Build Week Two General Update
Full Robot Design V1
Section authored by Design Subteam Lead Ari Grace
So far, we have settled for a 2-degree-of-freedom long arm with a universal manipulator attached to a wrist. Above all, we have prioritized a simple design with the ability to score both game pieces in all zones. We hope to primarily acquire the game pieces from the human player station, coupled with the ability to pick up fallen cones if necessary.
Central robot structure (electronics not included).
Master sketch depicting multiple arm positions.
Arm and Superstructure
We designed this superstructure to allow for the manipulator to pass through the base and remain stowed within the drivetrain at the start of the match. These constraints, along with a desire to keep the overall vertical profile as thin as possible, resulted in a rather interesting shape. Currently, the entire structure is bound together by gussets and tube plugs, but we would greatly appreciate suggestions for better reinforcement techniques.
Superstructure side and front views.
Right now, our arm is a single piece of 2x2 1/16” wall box tube with a hole drilled through each end for the manipulator wrist axle and the dead axle. In total the arm weighs in at 6.3 pounds, including the mechanism to drive the wrist, which consists of a MAXPlanetary 90 degree gearbox attached to the tube via clamping plates with a chain running to the wrist axle.
Arm side view.
The arm itself is driven by a dual neo chain run with an overall reduction of 115:1, which should be capable of achieving stowed to L3 speeds of roughly half a second. I chose to incorporate an intermediate stage rather than run a single, extremely long chain up the superstructure to prevent tensioning issues and an unbalanced center of gravity. Note that this gear reduction remains subject to change in response to data gathered from arm testing.
Arm driving mechanism.
Our initial idea for a manipulator was an adjustable roller claw that would interface well with both game pieces and minimize the precision needed to intake them, with an effective gap of 15 inches between the claws. A secondary advantage of this design is that it enables the shooting of cubes into desired goals to further reduce cycle times, and potentially even the shooting of cones if testing proves it effective. The claw’s actuation is driven by a Neo 550 with a gear reduction of roughly 237:1, allowing for a predicted actuation speed of less than half a second. The rollers are driven by a Neo on a 4:1 reduction, which, while likely on the fast side, will be what we stick with until testing actually proves the need for further reduction.
Roller claw in open position.
Our current design utilizes a Kit-of-Parts drivetrain in a 28” long by 26” wide configuration in order to strike a balance between having a small chassis and maintaining robot stability, with a cutout in the front plate to make space for the arm in its resting position. We’re using a quad-Falcon drive once again due to the success we saw with it last season. Our iconic half-inch HDPE brainpan with wired LEDs also makes its return in this design, but may be swapped out for a pocketed aluminum bellypan later on for ease of mounting electronics. Depending on how successful we are at getting a swerve drivetrain up and running, we might go all out and manufacture a swerve drivetrain for our final competition robot.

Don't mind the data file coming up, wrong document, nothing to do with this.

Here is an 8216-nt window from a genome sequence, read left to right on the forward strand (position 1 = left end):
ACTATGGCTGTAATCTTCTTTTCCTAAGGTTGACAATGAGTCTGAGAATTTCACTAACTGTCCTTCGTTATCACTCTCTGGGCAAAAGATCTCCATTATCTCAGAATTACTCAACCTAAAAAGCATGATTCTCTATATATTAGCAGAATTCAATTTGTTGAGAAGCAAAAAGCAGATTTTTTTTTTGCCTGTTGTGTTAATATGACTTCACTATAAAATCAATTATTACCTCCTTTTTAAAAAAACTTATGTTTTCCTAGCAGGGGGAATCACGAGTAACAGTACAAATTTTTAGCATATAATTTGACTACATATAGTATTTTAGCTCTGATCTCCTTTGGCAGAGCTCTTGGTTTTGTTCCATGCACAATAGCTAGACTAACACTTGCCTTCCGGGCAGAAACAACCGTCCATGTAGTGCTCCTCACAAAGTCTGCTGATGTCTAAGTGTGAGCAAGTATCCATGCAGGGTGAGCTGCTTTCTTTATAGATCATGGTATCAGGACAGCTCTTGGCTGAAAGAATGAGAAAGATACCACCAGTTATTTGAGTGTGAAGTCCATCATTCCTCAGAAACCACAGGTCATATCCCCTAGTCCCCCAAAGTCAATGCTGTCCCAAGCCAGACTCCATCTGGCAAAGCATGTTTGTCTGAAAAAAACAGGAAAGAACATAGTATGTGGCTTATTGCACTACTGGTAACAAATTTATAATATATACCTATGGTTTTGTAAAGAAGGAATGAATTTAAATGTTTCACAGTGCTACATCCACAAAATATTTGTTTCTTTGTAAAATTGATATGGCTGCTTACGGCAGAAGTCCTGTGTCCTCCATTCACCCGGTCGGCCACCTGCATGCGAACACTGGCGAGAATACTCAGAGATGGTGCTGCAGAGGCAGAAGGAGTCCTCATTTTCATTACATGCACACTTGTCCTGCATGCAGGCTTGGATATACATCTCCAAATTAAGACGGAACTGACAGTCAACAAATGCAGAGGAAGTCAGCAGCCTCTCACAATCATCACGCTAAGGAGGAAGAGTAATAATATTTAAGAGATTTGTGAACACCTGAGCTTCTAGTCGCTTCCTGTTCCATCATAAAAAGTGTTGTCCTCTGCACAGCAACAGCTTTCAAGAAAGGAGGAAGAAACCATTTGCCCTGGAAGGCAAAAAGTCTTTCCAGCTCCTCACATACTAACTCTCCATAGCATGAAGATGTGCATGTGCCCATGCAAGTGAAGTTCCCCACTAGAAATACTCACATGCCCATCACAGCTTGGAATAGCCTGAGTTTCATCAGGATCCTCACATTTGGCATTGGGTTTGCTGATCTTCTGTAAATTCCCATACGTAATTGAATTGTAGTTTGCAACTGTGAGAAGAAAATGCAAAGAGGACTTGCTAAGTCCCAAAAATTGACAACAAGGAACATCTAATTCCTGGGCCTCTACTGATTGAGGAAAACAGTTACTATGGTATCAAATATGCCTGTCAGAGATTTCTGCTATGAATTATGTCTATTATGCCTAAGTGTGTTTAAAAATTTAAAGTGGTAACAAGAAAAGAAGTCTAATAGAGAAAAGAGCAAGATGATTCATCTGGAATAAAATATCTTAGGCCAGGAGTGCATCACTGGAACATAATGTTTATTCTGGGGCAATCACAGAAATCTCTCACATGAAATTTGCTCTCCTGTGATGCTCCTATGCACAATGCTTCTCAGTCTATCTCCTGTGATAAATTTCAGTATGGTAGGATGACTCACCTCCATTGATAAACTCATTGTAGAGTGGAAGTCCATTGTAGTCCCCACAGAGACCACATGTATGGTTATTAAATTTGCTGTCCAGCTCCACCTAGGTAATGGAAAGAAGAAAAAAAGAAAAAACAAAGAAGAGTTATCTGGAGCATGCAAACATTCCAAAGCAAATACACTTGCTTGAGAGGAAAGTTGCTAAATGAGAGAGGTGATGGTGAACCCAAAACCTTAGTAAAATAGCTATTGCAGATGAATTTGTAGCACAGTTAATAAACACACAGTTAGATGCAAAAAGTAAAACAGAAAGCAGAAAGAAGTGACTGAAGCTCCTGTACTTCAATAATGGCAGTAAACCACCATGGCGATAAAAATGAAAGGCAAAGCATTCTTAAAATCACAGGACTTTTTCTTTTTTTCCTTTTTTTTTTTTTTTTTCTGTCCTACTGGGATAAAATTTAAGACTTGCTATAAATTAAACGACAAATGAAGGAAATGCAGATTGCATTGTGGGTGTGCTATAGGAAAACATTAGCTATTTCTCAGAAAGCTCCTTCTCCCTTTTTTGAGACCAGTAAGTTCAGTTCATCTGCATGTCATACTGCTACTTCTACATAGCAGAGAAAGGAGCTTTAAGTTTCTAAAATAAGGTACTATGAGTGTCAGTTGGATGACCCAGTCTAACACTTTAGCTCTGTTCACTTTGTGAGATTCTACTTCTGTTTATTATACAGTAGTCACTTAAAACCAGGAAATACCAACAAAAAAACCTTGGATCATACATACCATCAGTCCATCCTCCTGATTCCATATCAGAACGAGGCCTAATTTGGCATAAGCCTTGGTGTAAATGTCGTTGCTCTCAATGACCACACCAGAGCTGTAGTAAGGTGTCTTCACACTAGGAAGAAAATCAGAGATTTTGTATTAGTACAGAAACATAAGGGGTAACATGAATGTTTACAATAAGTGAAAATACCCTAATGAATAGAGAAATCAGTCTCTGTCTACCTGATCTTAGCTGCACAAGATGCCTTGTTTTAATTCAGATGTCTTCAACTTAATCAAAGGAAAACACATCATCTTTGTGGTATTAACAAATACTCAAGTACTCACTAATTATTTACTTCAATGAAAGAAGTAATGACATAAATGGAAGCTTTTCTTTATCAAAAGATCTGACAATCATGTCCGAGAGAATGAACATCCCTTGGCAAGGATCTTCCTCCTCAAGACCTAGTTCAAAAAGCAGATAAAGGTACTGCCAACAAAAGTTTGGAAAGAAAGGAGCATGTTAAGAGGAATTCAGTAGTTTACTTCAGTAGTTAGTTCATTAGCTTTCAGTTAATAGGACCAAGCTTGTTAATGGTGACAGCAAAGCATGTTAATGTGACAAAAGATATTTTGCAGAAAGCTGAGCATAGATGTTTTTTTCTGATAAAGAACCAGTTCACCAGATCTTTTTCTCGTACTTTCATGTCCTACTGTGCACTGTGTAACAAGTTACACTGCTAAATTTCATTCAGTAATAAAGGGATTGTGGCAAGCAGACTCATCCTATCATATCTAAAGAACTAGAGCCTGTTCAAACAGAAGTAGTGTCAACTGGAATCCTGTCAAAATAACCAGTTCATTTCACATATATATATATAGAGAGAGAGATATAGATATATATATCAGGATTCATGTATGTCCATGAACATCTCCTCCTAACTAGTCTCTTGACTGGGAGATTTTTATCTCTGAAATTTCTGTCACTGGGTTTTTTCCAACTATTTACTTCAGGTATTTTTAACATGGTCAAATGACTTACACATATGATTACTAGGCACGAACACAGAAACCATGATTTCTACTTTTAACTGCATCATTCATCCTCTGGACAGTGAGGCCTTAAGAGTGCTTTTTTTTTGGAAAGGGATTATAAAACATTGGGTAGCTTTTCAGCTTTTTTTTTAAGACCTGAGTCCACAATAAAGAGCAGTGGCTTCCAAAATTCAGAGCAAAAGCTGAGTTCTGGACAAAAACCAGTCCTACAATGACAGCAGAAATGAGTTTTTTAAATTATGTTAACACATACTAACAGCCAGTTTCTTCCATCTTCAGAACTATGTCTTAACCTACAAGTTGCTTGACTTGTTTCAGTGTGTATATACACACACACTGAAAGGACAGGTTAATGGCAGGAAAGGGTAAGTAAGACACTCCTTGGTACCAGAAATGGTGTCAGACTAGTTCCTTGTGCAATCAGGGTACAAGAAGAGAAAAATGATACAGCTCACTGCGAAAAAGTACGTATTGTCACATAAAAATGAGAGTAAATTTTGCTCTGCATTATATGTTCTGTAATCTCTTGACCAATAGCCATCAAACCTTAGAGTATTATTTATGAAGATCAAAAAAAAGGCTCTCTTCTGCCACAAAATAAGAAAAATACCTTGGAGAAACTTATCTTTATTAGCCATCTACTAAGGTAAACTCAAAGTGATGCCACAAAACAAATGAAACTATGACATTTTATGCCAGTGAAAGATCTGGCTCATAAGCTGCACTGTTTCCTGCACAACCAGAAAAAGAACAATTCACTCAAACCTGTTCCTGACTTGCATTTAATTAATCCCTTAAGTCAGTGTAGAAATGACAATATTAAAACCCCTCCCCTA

KoP drivetrain with ½” HDPE brainpan.
From Zero to Swerve in 30 Hours Flat
In the last programming update, we mentioned that our swerve modules would be arriving soon, and, while we would put some effort into getting them working, if we could not do spinning figure eights by the end of build week two we would not be using swerve this season. The six 3” REV ION MAXSwerve modules we ordered arrived the afternoon of Tuesday 1/17. By the afternoon of Wednesday 1/18 we had a fully functional prototype swerve drivetrain capable of doing spinning figure eights, as can be seen in the video we posted in the Open Alliance discord server. Before the modules arrived, we thought it could take us upwards of two weeks of work to perfect a swerve drivetrain, but thanks to the REV MAXSwerve Template it only took a few hours to implement full field-oriented driving. With the majority of our fabrication, electrical, and programming subteams working on the prototype simultaneously, it only took us roughly 30 hours to go from opening the module boxes to driving loop-de-loops around our practice field.
Prototype swerve drivetrain (bumperless).
Alpha Bot Progress and Setbacks
In our last update to this thread, we resolved to have a full alpha bot fabricated out of scrap box tube and ready for driver testing by the end of build week two. We did not achieve our goal as we spent both our weekly meetings this week working on swerve. Despite this departure from our schedule, we did get in a good few hours of work machining and assembling the arm on our meeting on Saturday 1/21. Pictured below is our current progress on the 2DoF arm and supporting superstructure.
2x2 box tube arm connected to a 48 tooth sprocket on a dead axle.
Vision Testing with Orange Pi 5
We have managed to get PhotonVision running successfully on the Orange Pi 5 using our recently-arrived Arducam OV9281 USB camera. The camera’s performance sits at about 50fps with less than 30ms of latency (measured by PhotonVision) but the accuracy is dodgy at best, so we’re still planning on buying a Limelight 3 when it releases. In the meantime, we’ll keep tuning our PhotonVision setup.
Well, I can safely say none of us expected we would get swerve capabilities up and running so quickly after receiving the modules. With this shocking development, there’s a good chance all y’all will get to see the first brand-shiny new 3636 competition ready swerve bot at the Wilsonville PNW district qualifier!
– Asa | 3636